There are two Korean TV shows with titles that were translated as "While You Were Sleeping" in English. What's the difference between them?

  • 당신이 잠든 사이
  • 당신이 잠든 사이에
up vote 3 down vote accepted

Wow. I am a native Korean speaker and I am really struggling how I can answer this question.

I wouldn't be able to explain this in any grammatical way, but I can try my best to explain it using real-world examples.

Long story short, there is hardly any difference in meaning. But 당신이 잠든 사이 is more like finished word, while ... 사이에 gives more like unfinished feeling.

"당신이 잠든 사이" sounds like describing what happened while you were in sleep.
- for example, "When did you get here?" While you were sleeping - 너가 잠든 사이. "당신이 잠든 사이에" sounds like you are about to describe what happened while you were in sleep.
-for example, "While you were sleeping, I got here". (너가 잠든 사이에... and describe the event.

But honestly, I bet 99.99% of people use those interchangeably in real life.

  • Thanks! That's an interesting subtle difference. I assumed the answer would be about politeness levels. – user1945 Nov 15 at 21:29
  • So basically what he or she's saying is that “당신이 잠든 사이에” (lit. “at the time you're asleep”) is an adverbial while “당신이 잠든 사이” (lit. “the time you're asleep”) is a noun phrase, that the former feels like an incomplete sentence. Both are pretty much suitable for a title and have the same meaning, though. – K._ Dec 6 at 2:04

-에” omission after time-adverbial noun phrases

The postposition “-에” (“at”) often gets omitted after time-adverbial noun phrases, such as “…… 사이,” “…… 새,” “…… 시,” “…… 순간,” “…… 찰나” and “…… 때.” It might be similar to that of English: “at the moment we met” and “the moment we met.”

비행 시, 휴대 전화를 사용하면 안 됩니다.

비행 시에는(,) 휴대 전화를 사용하면 안 됩니다.

그날 오후 11시에서 12시 사이 일어난 일이었다.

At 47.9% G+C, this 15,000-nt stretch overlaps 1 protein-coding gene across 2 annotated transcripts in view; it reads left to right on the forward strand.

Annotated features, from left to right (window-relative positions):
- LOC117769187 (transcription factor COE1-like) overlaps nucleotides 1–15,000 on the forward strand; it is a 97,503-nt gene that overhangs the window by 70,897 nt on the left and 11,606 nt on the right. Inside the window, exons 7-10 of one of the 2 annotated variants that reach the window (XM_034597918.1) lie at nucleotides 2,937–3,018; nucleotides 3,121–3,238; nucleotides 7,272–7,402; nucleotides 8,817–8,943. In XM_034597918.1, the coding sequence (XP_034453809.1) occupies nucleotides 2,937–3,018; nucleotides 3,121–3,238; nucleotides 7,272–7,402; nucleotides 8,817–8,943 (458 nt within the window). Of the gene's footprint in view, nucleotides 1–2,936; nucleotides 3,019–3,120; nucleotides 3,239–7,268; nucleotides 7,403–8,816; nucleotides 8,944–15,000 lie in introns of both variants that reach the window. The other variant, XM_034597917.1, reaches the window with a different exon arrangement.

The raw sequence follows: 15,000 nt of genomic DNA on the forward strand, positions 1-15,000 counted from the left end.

그날 오후 11시에서 12시 사이에 일어난 일이었다.

그녀가 물속으로 뛰어들려던 찰나(,) 그가 나타나 그녀를 말렸다.

그녀가 물속으로 뛰어들려던 찰나에(,) 그가 나타나 그녀를 말렸다.

나는 그를 보는 순간(,) 당황하여 어쩔 줄 몰랐다.

나는 그를 보는 순간에(,) 당황하여 어쩔 줄 몰랐다.

방학 때(,) 아르바이트를 하다.

방학 때에(,) 아르바이트를 하다.


What @RedA said is very true; from what I've seen, 99.99% of the Korean do this thing. I personally avoid this omission since it feels incomplete to me, being one of the 0.01%. And that would be why I feel the same connotation from both forms. Koreans (not including myself) tend to use “-에” only sometimes in sentences, so not to mention they wouldn't in titles. They find “-에” redundant, I guess.

Note that this has nothing to do with politeness nor colloquialism. It's pretty standard.


See also

For your example, "~에" doesn't add that much information or important here. So I'd say it's 99.9999% same, and you can pick up whatever expression you'd like to use.

1) 에 is a preposition of place or time. Even though there is no exact theory about omission, then we can omit.

너 뭐할 거니 ? What will you do ?

학교에 갈거에요 = 학교 가려구요 I will go to school.

2) Omission is not allowed :

아침에 운동을 합니다 I exercise in the morning.

아침 운동을 합니다. I do a morning-exercise at lunch.

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